Sunday, March 16, 2014

What Are Healthy Emotional Boundaries?

Part 1 of "10 things I Needed To Learn In Order To Heal"

Many families do not have healthy emotional boundaries, or even a basic understanding of what they are.

I first encountered the idea of healthy emotional boundaries, as a young adult, in the classroom of a trauma disorders program. 

 Ideally, we learn healthy physical and emotional boundaries as babies and children through interactions with parents and caregivers.  I learned them as an adult, written on a blackboard in a classroom.
I copied them down in my journal:

I can say no, if something feels wrong or disrespectful to me.

I can ask for what I need and want, without guilt or shame.

I can have and express my own individual feelings and opinions.

I can express my individual likes and dislikes.

I may not experience something exactly the way you do, and that's OK;  It doesn't mean I am bad or that something is wrong with me.

I can take responsibility for my own actions.

I am allowed to make mistakes and learn from them.

I can express strong negative feelings in respectful and appropriate ways.

I am allowed to accept and express healthy love and affection without feelings of shame or guilt.

Incest is not likely to happen in families with healthy emotional boundaries. 

I was taught from a very young age, that I was not allowed to say no to a parent or any adult in authority.   I was not allowed to have needs.  My needs were only what my parents decided I needed.   I was not allowed to feel angry or sad.  Strong negative feelings were not acceptable, nor considered relevant to my life.   I was taught to view the world the way my parents did.  I was not allowed my own thoughts and opinions.  My parents always knew best and they told me how to think and feel.  Expressing and accepting normal love and affection was suspect and confusing.

Healthy boundaries are one thing to learn about cognitively, and completely another to apply and integrate emotionally.  Certainly as a child, and even as an adult, I was not allowed to express my feelings or thoughts about being sexually abused as a child.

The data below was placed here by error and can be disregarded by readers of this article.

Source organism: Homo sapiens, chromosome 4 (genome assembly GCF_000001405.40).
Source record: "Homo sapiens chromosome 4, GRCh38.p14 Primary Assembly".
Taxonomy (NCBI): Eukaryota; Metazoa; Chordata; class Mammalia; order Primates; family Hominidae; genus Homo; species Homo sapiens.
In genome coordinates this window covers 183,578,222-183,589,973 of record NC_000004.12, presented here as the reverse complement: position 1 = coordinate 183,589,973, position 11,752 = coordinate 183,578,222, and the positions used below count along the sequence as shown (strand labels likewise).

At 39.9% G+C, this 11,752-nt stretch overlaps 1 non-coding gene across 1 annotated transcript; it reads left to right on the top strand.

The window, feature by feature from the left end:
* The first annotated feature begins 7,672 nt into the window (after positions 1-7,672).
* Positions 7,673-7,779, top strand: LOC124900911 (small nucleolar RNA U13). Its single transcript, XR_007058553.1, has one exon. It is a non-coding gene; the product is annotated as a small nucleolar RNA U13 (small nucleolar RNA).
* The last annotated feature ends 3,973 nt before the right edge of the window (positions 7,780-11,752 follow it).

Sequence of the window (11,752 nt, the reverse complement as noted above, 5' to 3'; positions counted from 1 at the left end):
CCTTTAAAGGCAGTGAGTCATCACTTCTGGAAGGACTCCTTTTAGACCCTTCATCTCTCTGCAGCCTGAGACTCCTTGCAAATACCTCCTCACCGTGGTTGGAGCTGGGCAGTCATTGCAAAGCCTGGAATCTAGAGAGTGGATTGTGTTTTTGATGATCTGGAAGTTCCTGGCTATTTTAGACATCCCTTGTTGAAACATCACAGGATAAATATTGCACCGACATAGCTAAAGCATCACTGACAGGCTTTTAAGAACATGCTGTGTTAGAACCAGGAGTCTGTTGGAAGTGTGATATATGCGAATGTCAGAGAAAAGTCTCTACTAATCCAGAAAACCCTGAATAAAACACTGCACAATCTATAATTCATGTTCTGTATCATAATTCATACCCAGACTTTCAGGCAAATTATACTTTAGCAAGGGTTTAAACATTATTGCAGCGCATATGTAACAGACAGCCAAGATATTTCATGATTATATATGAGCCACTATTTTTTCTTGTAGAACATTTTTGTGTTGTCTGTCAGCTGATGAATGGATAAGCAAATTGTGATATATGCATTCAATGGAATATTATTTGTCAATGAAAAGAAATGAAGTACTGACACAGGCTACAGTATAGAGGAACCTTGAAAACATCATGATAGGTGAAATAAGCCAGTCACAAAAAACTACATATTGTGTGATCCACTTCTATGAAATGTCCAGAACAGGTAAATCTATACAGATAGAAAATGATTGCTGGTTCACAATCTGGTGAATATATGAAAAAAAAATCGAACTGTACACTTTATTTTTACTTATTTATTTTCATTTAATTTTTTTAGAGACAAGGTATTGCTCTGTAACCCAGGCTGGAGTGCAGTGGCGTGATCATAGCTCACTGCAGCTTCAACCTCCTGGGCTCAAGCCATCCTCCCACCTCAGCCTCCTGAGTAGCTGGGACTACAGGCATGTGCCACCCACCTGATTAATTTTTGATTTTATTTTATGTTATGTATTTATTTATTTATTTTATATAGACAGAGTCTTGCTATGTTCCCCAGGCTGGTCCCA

I was not permitted to know that it happened.

I learned at a very young age that my role was to submit to the desires of another, more powerful, person.

In my family, the boundaries and rules around sexuality, and contact with the opposite gender were unnecessarily rigid in some areas.  While in others, where they should have been present, were non-existent.  

As a young child, I remember my grandfather's anger when my ten month old cousin toddled into the Bais Medrish in a diaper and underwear.  Modesty had been breached! 
 Yet, I often saw him in his underwear, which were white boxers.

Boys and girls in my family were not allowed to play together with unrelated children of the opposite sex from the age of nine.  We had a "boys side" and a "girls side" of the table for Shabbos meals.

We had a strange family custom that started when I was young and continued until I left home.  My siblings and I bathed in our underwear because of "modesty."  As an older teen I bathed my two year old brother in his underwear.

It took years of practice, of trial and error, of sometimes overly rigid, or overly fluid boundaries, until I slowly began learning the delicate balance within myself.  It took a lot of listening to myself and validating my own experiences. 

Art therapy and journaling helped me a lot. 

 And I am always still learning.

1 comment:

  1. If it's ok with you, I'm going to print out those rules and put them up in my home. Such basic guidelines but great to have a reminder from time to time.